differences in rates of drying. The area near the cracks took longer to dry
than elsewhere on the wall.

When I moved my company to the far more humid south Louisiana, I was afraid
that there would be serious moisture problems. The central problem, as I
understood it at the time, was not the straw, but the sealing off of the
straw within the wall. If water could not penetrate the stucco, then the
straw would remain reasonably dry.

When the French first settled Louisiana, they figured out how to protect a
wall from moisture. Often they combined cured moss with mud, and they packed
this within a wall. If the wall was directly exposed to rain, they protected
it with lap siding. If the wall was partially protected by a porch, they did
not use lap siding.

So then I figured that lap siding was the way to proceed in Louisiana, and
fiber cement lap siding was ideal since it did not involve the direct use of
wood. But how does one attach lap siding to a wall of strawbales? Lap siding
demands studs, but once we use studs, then it is best to fill the cavity
created by the studs with chopped or loose straw. In Louisiana, rice straw
is abundant, but at the same time, the rice plant gives another by-product
that is far more resistant to moisture penetration and fungal decomposition.
This is the rice hull. This then led to the concept of the rice hull house
as you see in: <a  target="_blank" href="http://www.esrla.com/shotgun/frame.htm";>http://www.esrla.com/shotgun/frame.htm</a>

We ran a series of ASTM tests on the rice hull. The Moisture Vapor Sorption
Test gave some amazing results, and the Test Report for Resistance to the
Growth of Fungi was also quite interesting. See:
<a  target="_blank" href="http://www.esrla.com/pdf/astm1.pdf";>http://www.esrla.com/pdf/astm1.pdf</a> as well as
<a  target="_blank" href="http://www.esrla.com/pdf/astm2.pdf";>http://www.esrla.com/pdf/astm2.pdf</a>
It would be interesting to run the same tests on wheat or rice straw to make
a comparison.

So with lap siding that does not crack and with an agricultural waste
material that is highly resistant to water sorption and fungal
decomposition, the reflection was advancing. But the use of the rice hull is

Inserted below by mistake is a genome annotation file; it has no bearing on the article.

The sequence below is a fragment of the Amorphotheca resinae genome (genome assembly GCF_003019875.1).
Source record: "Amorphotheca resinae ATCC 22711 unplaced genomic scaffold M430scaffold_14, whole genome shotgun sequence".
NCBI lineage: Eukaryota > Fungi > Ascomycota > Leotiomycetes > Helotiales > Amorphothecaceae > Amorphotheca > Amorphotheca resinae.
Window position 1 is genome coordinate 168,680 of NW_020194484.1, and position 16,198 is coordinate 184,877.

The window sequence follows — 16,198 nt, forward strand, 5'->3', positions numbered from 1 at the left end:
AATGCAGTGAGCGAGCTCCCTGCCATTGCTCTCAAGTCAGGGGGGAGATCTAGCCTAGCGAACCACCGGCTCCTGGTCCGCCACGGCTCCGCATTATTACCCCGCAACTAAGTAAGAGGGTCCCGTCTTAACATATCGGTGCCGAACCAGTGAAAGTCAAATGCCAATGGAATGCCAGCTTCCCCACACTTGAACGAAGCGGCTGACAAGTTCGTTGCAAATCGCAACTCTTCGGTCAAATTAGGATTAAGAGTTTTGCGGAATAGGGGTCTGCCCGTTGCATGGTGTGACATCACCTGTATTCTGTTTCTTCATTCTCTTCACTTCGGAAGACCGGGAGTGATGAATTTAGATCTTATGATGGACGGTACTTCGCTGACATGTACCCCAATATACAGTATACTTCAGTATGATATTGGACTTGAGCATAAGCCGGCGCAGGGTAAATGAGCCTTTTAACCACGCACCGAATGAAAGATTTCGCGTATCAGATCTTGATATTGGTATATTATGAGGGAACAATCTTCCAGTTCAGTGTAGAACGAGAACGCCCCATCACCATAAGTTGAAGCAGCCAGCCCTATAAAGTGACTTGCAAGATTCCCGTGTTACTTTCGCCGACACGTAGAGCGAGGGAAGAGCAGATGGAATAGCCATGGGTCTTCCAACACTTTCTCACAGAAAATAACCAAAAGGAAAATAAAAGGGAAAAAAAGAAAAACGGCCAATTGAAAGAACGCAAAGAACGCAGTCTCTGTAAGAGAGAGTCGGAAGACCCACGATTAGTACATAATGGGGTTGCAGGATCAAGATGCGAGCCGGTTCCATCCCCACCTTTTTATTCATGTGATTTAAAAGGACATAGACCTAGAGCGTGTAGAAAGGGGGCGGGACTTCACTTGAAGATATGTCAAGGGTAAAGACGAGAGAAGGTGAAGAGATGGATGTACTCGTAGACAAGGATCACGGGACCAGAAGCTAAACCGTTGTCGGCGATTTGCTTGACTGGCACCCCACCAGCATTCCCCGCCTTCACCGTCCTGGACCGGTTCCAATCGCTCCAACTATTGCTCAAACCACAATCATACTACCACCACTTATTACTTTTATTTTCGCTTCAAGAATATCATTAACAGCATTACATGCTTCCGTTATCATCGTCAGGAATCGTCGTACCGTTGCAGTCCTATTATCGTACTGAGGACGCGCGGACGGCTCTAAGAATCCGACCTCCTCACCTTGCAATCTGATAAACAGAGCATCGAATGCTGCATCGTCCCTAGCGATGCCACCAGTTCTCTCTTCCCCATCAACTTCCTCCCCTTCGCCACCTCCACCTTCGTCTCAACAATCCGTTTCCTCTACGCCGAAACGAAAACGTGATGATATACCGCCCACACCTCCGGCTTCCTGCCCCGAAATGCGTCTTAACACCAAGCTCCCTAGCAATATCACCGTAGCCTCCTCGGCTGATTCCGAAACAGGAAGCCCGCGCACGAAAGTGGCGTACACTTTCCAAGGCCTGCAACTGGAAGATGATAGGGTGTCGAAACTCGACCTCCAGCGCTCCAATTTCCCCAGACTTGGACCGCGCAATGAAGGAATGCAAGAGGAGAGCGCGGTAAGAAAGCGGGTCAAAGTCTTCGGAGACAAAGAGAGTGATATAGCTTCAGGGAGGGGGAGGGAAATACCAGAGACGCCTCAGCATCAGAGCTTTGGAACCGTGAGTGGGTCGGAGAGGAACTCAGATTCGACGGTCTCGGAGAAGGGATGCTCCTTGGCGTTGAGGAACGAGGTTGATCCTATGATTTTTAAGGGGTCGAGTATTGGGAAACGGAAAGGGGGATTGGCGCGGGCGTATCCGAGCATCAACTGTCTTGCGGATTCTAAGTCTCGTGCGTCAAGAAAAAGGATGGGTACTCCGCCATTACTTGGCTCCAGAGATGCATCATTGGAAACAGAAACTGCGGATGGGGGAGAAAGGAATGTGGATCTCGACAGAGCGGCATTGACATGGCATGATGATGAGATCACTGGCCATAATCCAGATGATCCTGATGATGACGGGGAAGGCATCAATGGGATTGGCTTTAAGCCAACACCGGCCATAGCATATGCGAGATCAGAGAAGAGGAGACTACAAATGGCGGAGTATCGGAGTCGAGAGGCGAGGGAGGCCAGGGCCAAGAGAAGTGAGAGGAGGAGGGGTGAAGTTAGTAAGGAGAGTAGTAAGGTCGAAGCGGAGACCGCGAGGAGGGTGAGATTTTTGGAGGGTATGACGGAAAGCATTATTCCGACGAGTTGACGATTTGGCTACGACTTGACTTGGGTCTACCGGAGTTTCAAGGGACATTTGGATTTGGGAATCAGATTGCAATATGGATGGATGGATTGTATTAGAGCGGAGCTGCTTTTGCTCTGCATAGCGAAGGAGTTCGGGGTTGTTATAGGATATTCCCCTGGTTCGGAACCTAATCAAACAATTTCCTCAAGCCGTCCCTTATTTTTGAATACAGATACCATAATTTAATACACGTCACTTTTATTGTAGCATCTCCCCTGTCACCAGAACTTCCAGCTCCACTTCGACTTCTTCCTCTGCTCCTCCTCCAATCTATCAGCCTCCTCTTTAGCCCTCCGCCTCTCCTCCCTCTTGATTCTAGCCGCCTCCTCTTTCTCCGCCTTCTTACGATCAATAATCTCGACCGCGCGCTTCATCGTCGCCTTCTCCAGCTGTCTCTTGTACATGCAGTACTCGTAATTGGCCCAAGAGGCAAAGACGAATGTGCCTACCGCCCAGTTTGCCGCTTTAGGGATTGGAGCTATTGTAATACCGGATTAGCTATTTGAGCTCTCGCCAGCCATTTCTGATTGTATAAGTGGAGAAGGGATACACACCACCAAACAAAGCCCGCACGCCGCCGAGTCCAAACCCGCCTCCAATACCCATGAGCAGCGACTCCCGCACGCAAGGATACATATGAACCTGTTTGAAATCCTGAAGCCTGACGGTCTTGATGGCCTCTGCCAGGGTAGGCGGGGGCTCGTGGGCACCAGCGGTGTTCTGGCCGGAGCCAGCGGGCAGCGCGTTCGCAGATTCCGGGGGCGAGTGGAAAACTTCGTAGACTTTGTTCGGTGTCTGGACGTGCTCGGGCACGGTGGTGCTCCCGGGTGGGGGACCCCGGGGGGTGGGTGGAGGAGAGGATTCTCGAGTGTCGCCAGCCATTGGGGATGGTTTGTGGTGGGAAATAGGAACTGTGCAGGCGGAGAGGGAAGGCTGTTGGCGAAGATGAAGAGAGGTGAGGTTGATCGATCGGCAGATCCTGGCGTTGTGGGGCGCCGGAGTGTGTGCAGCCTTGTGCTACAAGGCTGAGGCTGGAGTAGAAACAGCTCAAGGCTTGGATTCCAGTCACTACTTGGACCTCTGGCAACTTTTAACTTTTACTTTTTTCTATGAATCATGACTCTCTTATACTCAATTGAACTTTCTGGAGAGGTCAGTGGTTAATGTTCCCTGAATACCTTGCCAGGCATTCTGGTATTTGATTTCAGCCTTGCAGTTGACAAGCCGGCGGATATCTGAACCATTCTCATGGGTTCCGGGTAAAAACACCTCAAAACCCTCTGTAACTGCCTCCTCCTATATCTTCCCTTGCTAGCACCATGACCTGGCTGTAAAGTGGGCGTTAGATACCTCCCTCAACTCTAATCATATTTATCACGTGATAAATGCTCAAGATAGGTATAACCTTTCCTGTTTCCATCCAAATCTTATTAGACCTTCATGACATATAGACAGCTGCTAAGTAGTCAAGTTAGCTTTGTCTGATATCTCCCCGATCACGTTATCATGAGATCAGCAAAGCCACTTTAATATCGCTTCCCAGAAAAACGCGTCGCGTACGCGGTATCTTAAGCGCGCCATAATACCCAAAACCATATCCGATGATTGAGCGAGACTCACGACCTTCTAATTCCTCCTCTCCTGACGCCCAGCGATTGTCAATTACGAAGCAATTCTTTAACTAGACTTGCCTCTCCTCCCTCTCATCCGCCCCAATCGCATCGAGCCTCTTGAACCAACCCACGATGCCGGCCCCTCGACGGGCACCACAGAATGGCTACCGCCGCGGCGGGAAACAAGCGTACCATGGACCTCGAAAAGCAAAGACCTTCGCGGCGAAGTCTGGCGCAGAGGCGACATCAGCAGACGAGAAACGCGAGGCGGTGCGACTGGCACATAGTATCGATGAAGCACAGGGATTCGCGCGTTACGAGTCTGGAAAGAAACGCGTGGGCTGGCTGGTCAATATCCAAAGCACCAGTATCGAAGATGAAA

limited in that it serves only as an insulation material. The next challenge
that I see would be to make structural members out of rice hulls, and Liam
Devlin out of Australia has patented (for Australia only) an accelerator
that bind cement to rice hulls. In this way one could fashion 2x4's or 2x6's
out of rice hulls and cement.

So in conclusion, the rice hull house concept is a reflection thoroughly
within the strawbale movement. When in Louisiana I saw the problem of
moisture coming, and I was hesitant and side-stepped it altogether. This put
me in a strange position with only one house to demonstrate the concept and
with a concept that is far from complete. It will take the mature reflection
of the GSBN to figure out what happens next.


Paul Olivier
ESR International LLC
519 West Dejean Street
PO Box 250
Washington, Louisiana 70589

Tel 1-337-447-4124
Cell 1-337-826-5540
<a  target="_blank" href="http://www.esrint.com/";>http://www.esrint.com/</a>


Date: 21 Apr 2006 22:12:48 -0600
From: billc_lists@...
Subject: Re: GSBN:Re: Identifiying SBH with moisture-related problems

At 11:07 AM -0600 4/21/06, Derek Roff wrote:
>--On Friday, April 21, 2006 12:52 PM -0400 Rob Tom archilogic@...
>>I think that what would need to be done is for the researcher to compile
>>an inventory of SBH and then go out and have a look at all of them or
>>somehow get photos of them.
>I believe that Laura Bartels did some of this kind of research recently, in
>several western US states.  Perhaps she could tell us about her methods and
>results.  What say you, Laura?

And don't forget, this is one of the reasons we put together the
Straw Bale Registry.  A fair number indicated initially that they'd
be open to research and testing. Others could probably be persuaded.

Seems to me such a project would require some fairly substantial
funding.  For one thing, there would be a lot of travel involved as
the homes are pretty wide spread.

- --
Bill Christensen
<<a  target="_blank" href="http://sustainablesources.com/contact/";>http://sustainablesources.com/contact/</a>>

Green Building Professionals Directory: <<a  target="_blank" href="http://directory.sustainablesources.com";>http://directory.sustainablesources.com</a>>
Sustainable Building Calendar: <<a  target="_blank" href="http://SustainableSources.com/calendar/";>http://SustainableSources.com/calendar/</a>>
Green Real Estate: <<a  target="_blank" href="http://SustainableSources.com/realestate/";>http://SustainableSources.com/realestate/</a>>
Straw Bale Registry: <<a  target="_blank" href="http://sbregistry.sustainablesources.com/";>http://sbregistry.sustainablesources.com/</a>>
Books/videos/software: <<a  target="_blank" href="http://bookstore.sustainablesources.com/";>http://bookstore.sustainablesources.com/</a>>